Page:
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Estrogen for Schizophrenia

Posted Oct 03 2008 11:31am
Seems like estrogen has more and more roles as time goes by.

Now, we can use it for the treatment of schizophrenia. An Australian study in the Archives of General Psychiatric showed schizophrenic women who get an estrogen patch along with their regular antipsychotic medications have fewer symptoms than women who get inactive placebo patches.

It's a randomized, double-blind study, involving 102 women of childbearing age with schizophrenia. All participants were in an acute or chronic phase of their illness.

Patients were randomized to receive 100 µg of transdermal estradiol {the most important form of estrogen in the body} (n = 56) or transdermal placebo (n = 46) for 28 days.

Psychopathological symptoms were assessed weekly on their positive and negative symptoms. (Schizophrenia is often described in terms of positive and negative symptoms.)

Positive symptoms (Psychosis):
Delusions, auditory hallucinations, and thought disorder

Negative symptoms (Depression):
Poverty of speech, inability to experience pleasure, and lack of motivation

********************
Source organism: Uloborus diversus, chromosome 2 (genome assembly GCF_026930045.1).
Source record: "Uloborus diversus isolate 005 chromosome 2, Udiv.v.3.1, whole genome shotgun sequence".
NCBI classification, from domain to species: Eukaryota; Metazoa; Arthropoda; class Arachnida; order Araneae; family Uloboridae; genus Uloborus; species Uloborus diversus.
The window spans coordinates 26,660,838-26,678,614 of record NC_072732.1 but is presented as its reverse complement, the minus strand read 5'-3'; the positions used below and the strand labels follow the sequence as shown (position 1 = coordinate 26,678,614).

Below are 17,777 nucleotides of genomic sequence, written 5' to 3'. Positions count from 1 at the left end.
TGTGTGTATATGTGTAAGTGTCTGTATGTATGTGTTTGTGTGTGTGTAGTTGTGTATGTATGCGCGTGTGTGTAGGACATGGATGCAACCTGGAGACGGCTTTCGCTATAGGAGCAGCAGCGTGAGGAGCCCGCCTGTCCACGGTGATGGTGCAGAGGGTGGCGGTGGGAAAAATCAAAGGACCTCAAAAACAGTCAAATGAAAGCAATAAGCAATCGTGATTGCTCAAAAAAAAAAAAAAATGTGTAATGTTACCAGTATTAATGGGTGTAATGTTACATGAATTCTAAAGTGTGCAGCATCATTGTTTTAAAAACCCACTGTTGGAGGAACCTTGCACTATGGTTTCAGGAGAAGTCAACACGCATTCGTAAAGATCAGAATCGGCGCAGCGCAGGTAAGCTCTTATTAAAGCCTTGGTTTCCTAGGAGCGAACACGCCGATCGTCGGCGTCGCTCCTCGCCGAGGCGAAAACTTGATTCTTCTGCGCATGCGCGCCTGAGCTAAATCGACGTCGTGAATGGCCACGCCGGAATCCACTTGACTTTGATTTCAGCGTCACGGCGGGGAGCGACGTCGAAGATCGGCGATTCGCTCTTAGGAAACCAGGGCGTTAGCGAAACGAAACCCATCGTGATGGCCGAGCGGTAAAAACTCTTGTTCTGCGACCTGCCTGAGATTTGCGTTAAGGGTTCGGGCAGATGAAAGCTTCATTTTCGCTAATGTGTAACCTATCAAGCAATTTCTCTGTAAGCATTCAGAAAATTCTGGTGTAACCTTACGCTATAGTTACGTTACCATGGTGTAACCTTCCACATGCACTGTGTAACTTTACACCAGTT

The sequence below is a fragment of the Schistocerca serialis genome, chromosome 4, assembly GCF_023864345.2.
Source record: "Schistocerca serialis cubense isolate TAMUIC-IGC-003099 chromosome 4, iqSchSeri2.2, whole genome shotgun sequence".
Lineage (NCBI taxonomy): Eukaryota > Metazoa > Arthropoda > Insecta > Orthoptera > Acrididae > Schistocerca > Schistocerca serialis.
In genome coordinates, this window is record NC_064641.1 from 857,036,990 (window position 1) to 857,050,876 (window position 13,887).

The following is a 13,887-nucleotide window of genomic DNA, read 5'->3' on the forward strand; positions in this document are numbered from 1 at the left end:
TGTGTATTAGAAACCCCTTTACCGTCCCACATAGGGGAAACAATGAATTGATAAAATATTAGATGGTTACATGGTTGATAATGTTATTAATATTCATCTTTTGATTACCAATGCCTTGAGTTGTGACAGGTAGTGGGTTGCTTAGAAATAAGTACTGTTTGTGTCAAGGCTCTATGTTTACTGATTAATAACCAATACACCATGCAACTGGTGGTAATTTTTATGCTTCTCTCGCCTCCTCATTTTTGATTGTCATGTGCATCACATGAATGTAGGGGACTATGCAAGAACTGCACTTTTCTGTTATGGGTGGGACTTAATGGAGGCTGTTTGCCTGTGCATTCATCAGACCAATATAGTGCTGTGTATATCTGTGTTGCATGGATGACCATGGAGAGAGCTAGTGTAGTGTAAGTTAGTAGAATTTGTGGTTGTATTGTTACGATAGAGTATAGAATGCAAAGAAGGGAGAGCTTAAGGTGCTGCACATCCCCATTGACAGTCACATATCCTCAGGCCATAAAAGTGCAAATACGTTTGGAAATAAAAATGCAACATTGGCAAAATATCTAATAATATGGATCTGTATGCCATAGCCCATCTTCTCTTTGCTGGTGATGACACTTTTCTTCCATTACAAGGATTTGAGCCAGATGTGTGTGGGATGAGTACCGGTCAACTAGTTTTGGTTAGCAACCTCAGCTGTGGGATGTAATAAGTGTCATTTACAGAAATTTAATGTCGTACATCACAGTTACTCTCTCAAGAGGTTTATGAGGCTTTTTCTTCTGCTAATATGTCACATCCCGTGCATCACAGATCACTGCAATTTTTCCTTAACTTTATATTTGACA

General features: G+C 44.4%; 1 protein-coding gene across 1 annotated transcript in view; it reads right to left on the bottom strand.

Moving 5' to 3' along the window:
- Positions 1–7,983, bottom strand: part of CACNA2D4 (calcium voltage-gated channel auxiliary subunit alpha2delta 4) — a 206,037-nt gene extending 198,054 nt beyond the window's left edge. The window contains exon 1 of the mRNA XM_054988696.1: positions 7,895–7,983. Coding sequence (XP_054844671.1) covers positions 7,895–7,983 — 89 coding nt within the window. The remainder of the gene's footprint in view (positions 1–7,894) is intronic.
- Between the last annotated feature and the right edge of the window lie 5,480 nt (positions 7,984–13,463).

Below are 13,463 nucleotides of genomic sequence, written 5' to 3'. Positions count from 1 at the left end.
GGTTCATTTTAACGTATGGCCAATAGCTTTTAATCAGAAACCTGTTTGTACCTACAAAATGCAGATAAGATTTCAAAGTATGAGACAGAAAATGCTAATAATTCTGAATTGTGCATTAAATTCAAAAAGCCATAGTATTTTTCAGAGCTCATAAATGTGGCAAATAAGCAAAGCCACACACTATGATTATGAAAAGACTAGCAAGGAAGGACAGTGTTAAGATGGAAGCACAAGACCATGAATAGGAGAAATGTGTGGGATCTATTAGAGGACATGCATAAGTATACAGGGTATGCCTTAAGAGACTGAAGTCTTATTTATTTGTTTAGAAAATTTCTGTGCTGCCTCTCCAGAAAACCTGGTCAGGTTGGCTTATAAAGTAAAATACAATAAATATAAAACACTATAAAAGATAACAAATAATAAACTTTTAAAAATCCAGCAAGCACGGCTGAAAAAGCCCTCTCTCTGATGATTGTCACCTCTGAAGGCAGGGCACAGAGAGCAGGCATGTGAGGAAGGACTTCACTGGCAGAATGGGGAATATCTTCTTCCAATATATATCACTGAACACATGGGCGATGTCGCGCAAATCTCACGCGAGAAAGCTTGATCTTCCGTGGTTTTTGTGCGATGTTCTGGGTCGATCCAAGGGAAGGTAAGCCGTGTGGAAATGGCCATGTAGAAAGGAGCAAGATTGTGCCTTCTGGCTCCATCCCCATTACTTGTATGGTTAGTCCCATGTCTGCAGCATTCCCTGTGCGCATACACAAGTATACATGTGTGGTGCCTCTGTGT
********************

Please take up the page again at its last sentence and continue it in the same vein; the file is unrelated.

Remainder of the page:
The results?

The addition of 100 µg of transdermal estradiol significantly reduced positive and general psychopathological symptoms during the 28-day trial period compared with women receiving antipsychotic medication alone.

However, the estrogen did not help in improving negative symptoms. In fact, negative symptoms are naturally less responsive to therapy and require longer-term care.

Actually, the link between estrogen and mental illness was recognised through observation for quite some time already:
  • The female sex hormone estrogen has important effects on chemical signals in the brain, and these signals go haywire in schizophrenia.
  • Women's first episodes of schizophrenia occur later in life than men's, suggesting a protective role for estrogen.
  • In women, schizophrenia symptoms often appear just after childbirth and during menopause, when estrogen levels drop.
  • Women with schizophrenia often relapse during the low-estrogen phase of their menstrual cycles.
Estrogen, besides its actions as a sex hormone, it plays many roles in the brain. As estrogen found abundantly in women, it's not wrong for us for say women are complicated (HeHe).

So, with the result obtained from the study, and the observations throughout the years, some experts said if given over short periods, estrogen therapy may be useful in women with schizophrenia after childbirth or menopause, when women with the disease are more prone to relapse. It may also be useful during low-estrogen phases of a woman's menstrual cycle.

However, we have to bear in mind that this is a small study and it needs to be followed up with further research (more larger-scale, longer term studies) before we can recommend the use of estrogen in schizophrenic women patients.

  1. Jayashri Kulkarni et al. Estrogen in Severe Mental Illness: A Potential New Treatment Approach. Arch Gen Psychiatry 2008; 65: 955-960
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